Film Review: Thunder Force

Screen shot 2021-04-09 at 23.07.48Directed by: Ben Falcone Starring: Melissa McCarthy, Octavia Spencer, Jason Bateman, Bobby Cannavale, Pom Klementieff, Kevin Dunn, Melissa Leo

Available on Netflix from April 9th

Despite all the recent movements, there is still a dearth of strong female roles in films, especially strong female roles for women over 40, who aren’t size 6 former models. This isn’t my opinion. A quick Google search, or a browse through academic papers, will confirm this. It’s a fact. So I, and many others, were thrilled to see a movie in development with not one, but two, women in lead roles, both of whom don’t fit the stereotypes. The fact that it’s a superhero film was a bonus.

Written and directed by McCarthy’s husband, Ben Falcone, this also sports a very impressive supporting cast alongside McCarthy and Spencer. The basic premise is that the world is being terrorised by super-villains known as Miscreants .

From childhood, Emily (Spencer) has vowed to find a way to fight back against them. Many years later, she has indeed developed a serum that will turn ordinary people into superheroes, giving the world a fighting chance.

Unfortunately, her friend, Lydia (McCarthy) doesn’t understand the meaning of the words ‘don’t touch’, and when left alone in Emily’s lab, she finds herself imbued with super powers. Realising that she will have to now be part of the experiment, the women become the self-professed Thunder Force! And just in time, as there is a mayoral candidate, The King (Cannavale) who has been hiding his true agenda, who needs to be brought to justice.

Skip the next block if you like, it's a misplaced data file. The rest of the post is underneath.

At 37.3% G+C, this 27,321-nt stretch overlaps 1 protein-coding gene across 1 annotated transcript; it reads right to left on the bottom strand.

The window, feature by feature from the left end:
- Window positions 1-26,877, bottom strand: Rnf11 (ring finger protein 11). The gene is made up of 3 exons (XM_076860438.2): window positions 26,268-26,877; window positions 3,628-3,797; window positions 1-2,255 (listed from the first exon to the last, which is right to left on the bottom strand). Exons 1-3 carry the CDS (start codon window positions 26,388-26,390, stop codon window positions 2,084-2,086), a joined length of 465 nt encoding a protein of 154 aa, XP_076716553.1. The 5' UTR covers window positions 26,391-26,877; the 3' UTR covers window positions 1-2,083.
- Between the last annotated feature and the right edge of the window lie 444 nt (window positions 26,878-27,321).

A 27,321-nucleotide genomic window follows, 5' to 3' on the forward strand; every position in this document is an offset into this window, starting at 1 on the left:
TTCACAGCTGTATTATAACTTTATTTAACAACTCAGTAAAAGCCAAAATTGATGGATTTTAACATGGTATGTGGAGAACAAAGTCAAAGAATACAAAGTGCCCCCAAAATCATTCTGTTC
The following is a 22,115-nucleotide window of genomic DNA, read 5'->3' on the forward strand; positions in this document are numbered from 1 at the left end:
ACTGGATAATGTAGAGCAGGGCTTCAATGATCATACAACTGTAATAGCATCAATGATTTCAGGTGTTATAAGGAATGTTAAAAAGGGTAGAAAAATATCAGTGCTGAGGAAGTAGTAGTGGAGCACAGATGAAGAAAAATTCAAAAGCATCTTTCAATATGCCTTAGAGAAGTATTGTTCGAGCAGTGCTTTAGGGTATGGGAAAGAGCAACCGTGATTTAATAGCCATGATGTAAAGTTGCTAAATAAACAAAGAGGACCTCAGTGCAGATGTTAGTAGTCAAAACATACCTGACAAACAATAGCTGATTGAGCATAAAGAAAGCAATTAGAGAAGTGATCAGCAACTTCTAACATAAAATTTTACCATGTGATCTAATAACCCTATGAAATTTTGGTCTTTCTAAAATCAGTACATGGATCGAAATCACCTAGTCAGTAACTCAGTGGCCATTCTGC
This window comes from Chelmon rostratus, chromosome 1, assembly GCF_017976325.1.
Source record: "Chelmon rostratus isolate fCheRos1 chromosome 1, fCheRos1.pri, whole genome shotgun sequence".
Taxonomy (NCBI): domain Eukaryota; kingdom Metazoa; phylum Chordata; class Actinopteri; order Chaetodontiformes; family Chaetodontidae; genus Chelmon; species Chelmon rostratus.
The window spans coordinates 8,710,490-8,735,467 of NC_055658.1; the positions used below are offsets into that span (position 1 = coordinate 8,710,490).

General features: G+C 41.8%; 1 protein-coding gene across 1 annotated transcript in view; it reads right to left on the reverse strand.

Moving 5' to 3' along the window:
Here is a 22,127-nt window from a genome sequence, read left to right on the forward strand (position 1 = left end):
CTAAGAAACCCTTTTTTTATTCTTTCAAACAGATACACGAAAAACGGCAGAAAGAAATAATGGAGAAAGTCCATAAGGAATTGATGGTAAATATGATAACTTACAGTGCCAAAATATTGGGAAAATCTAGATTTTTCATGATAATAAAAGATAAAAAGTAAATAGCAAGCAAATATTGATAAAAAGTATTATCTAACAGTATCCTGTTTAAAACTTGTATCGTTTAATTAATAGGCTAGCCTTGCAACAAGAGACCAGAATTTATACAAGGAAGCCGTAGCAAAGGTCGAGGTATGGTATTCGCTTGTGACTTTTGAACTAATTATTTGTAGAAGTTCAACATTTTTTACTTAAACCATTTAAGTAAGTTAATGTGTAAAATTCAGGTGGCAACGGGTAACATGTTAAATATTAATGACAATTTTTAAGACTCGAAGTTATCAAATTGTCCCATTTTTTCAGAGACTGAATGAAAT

This is supposed to be a loving parody of a superhero film. However, it unfortunately misses the mark. The few good jokes, such as their leather suits becoming rancid because they can’t wash them (lets face it, we’ve all wondered about that watching superhero films!) are wasted, and lost amidst more puerile humour.

McCarthy really goes for it, to the extent that it’s almost embarrassing, whereas Spencer plays it more reserved and serious, making for quite a juxtaposition. Because of this, they lack the spark that makes many of the superhero buddy teams work so well. Bateman is wasted as a miscreant, that is part-man and part-crab, and indeed his character is the butt of many of the more tragic and unfunny jokes. Ditto Cannavale is a great actor, but is given little to do here, except channel his inner panto villain.

This takes a great basic premise, and loses itself down a rabbit hole of unfunny gags, and disappointing relationships. It lacks the heart that makes a great superhero movies great, and isn’t funny enough (by a long shot) to be a parody of the genre.

This isn’t helped by the fact that many ‘serious’ superhero films employ a lot of humour anyway. It completely misses the mark, and falls flat, which is disappointing, as this was an opportunity to make something special that could have opened up a wealth of roles for women.

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The new LGBT magazine; available online, for download and on podcast. It's time for another view.
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